Throughout recorded military history, leaders have persuaded men to risk life and limb for God, country, unit, comrades, and families; for plunder, vengeance, glory, a lasting peace, or new conquests. Beginning with the holy wars of the Hebrew Bible and continuing to the present Iraq conflict, one constant motivator of men in war has been the battle speech: the exhortatory words uttered by commanders on the eve of invasions and before, during, after, and between battles.
In Greco-Roman times, battle speeches, as recorded (or invented) by historians such as Herodotus, Thucydides, and Livy were considered literary creations of a high order. In the centuries that followed, both biblical and Greco-Roman narratives established the templates that have influenced military exhortations to the present day. Emotions inspired by the battle speech might be universal, but conceptions of God, the rules of war, and the proper objects of warfare have evolved to reflect changes in cultural norms, military organization, and technology.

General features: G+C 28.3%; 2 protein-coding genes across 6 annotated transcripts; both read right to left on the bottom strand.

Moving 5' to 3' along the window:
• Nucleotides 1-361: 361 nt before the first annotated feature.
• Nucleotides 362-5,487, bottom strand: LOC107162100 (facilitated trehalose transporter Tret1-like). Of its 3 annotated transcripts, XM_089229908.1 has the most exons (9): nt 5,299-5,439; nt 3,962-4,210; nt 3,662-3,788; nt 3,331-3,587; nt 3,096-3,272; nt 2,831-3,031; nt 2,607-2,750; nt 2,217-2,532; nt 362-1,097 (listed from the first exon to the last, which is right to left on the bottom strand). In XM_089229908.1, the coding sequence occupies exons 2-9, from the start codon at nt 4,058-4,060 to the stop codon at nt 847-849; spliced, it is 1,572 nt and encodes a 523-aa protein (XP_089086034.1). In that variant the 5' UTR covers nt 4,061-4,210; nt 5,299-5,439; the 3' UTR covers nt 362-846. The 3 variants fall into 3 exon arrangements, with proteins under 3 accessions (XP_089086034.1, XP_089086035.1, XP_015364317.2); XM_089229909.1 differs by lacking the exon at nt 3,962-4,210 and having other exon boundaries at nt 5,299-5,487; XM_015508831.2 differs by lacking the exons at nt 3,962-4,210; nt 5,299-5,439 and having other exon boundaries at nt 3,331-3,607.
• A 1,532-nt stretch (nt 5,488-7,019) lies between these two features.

Richard F. Miller offers the first systemic classification of battle speeches while exploring how their contents have changed over time. Speeches are classified based on their chronological relation to the battle or tactical circumstance the speaker seeks to address. In many situations, deeds accompany words in a continuum of action that renders both action and words inseparable. Thus, Miller often analyzes both components in a battle sequence.
In Words and Deeds relies chiefly on primary texts written either by soldier-participants, or, in the case of the Hebrew Bible and certain Greco-Roman accounts, the most important surviving texts of the ancient wars. For modern European and American military history, the sources are almost exclusively first-hand accounts contained in soldiers’ diaries, letters, after-action reports, and memoirs. Secondary sources are used to extract first-hand accounts of words and deeds or to support conclusions about how such speeches have evolved.